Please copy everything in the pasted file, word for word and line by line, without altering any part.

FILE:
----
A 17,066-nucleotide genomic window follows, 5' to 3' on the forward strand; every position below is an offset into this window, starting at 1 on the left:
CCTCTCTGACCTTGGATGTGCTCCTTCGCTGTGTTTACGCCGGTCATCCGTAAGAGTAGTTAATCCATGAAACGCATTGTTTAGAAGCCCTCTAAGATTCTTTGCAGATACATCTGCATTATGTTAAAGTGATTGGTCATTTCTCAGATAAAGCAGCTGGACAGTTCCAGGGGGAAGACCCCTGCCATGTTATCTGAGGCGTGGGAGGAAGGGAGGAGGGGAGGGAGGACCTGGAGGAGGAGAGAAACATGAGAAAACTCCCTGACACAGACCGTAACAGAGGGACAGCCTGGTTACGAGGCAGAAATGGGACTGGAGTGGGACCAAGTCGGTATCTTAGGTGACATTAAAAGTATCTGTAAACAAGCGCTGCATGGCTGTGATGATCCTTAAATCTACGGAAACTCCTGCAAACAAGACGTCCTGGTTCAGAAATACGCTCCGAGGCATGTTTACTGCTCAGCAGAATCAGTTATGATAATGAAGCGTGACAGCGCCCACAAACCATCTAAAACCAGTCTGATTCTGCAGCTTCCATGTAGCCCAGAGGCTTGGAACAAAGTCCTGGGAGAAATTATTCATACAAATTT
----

A 17,066-nucleotide genomic window follows, 5' to 3' on the forward strand; every position below is an offset into this window, starting at 1 on the left:
CCTCTCTGACCTTGGATGTGCTCCTTCGCTGTGTTTACGCCGGTCATCCGTAAGAGTAGTTAATCCATGAAACGCATTGTTTAGAAGCCCTCTAAGATTCTTTGCAGATACATCTGCATTATGTTAAAGTGATTGGTCATTTCTCAGATAAAGCAGCTGGACAGTTCCAGGGGGAAGACCCCTGCCATGTTATCTGAGGCGTGGGAGGAAGGGAGGAGGGGAGGGAGGACCTGGAGGAGGAGAGAAACATGAGAAAACTCCCTGACACAGACCGTAACAGAGGGACAGCCTGGTTACGAGGCAGAAATGGGACTGGAGTGGGACCAAGTCGGTATCTTAGGTGACATTAAAAGTATCTGTAAACAAGCGCTGCATGGCTGTGATGATCCTTAAATCTACGGAAACTCCTGCAAACAAGACGTCCTGGTTCAGAAATACGCTCCGAGGCATGTTTACTGCTCAGCAGAATCAGTTATGATAATGAAGCGTGACAGCGCCCACAAACCATCTAAAACCAGTCTGATTCTGCAGCTTCCATGTAGCCCAGAGGCTTGGAACAAAGTCCTGGGAGAAATTATTCATACAAATTT